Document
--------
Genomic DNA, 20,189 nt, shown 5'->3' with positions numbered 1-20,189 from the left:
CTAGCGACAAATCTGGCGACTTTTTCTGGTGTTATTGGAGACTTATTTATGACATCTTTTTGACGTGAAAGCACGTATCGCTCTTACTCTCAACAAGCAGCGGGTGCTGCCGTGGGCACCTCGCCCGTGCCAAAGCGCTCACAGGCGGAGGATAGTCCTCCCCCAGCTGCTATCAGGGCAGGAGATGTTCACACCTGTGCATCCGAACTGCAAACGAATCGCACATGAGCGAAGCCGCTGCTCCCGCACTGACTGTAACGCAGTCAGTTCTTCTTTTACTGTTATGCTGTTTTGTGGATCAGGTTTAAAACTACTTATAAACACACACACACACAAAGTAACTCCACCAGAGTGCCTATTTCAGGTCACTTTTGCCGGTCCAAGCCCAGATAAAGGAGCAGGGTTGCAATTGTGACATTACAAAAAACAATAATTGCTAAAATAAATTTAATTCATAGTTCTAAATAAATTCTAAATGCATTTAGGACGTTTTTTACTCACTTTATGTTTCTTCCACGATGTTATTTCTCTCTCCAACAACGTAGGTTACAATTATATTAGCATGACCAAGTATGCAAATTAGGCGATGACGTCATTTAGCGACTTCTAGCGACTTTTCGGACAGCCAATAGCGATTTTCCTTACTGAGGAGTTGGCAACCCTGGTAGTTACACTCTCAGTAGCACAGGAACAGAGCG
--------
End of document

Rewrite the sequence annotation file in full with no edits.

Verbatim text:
Genomic DNA, 20,189 nt, shown 5'->3' with positions numbered 1-20,189 from the left:
CTAGCGACAAATCTGGCGACTTTTTCTGGTGTTATTGGAGACTTATTTATGACATCTTTTTGACGTGAAAGCACGTATCGCTCTTACTCTCAACAAGCAGCGGGTGCTGCCGTGGGCACCTCGCCCGTGCCAAAGCGCTCACAGGCGGAGGATAGTCCTCCCCCAGCTGCTATCAGGGCAGGAGATGTTCACACCTGTGCATCCGAACTGCAAACGAATCGCACATGAGCGAAGCCGCTGCTCCCGCACTGACTGTAACGCAGTCAGTTCTTCTTTTACTGTTATGCTGTTTTGTGGATCAGGTTTAAAACTACTTATAAACACACACACACACAAAGTAACTCCACCAGAGTGCCTATTTCAGGTCACTTTTGCCGGTCCAAGCCCAGATAAAGGAGCAGGGTTGCAATTGTGACATTACAAAAAACAATAATTGCTAAAATAAATTTAATTCATAGTTCTAAATAAATTCTAAATGCATTTAGGACGTTTTTTACTCACTTTATGTTTCTTCCACGATGTTATTTCTCTCTCCAACAACGTAGGTTACAATTATATTAGCATGACCAAGTATGCAAATTAGGCGATGACGTCATTTAGCGACTTCTAGCGACTTTTCGGACAGCCAATAGCGATTTTCCTTACTGAGGAGTTGGCAACCCTGGTAGTTACACTCTCAGTAGCACAGGAACAGAGCG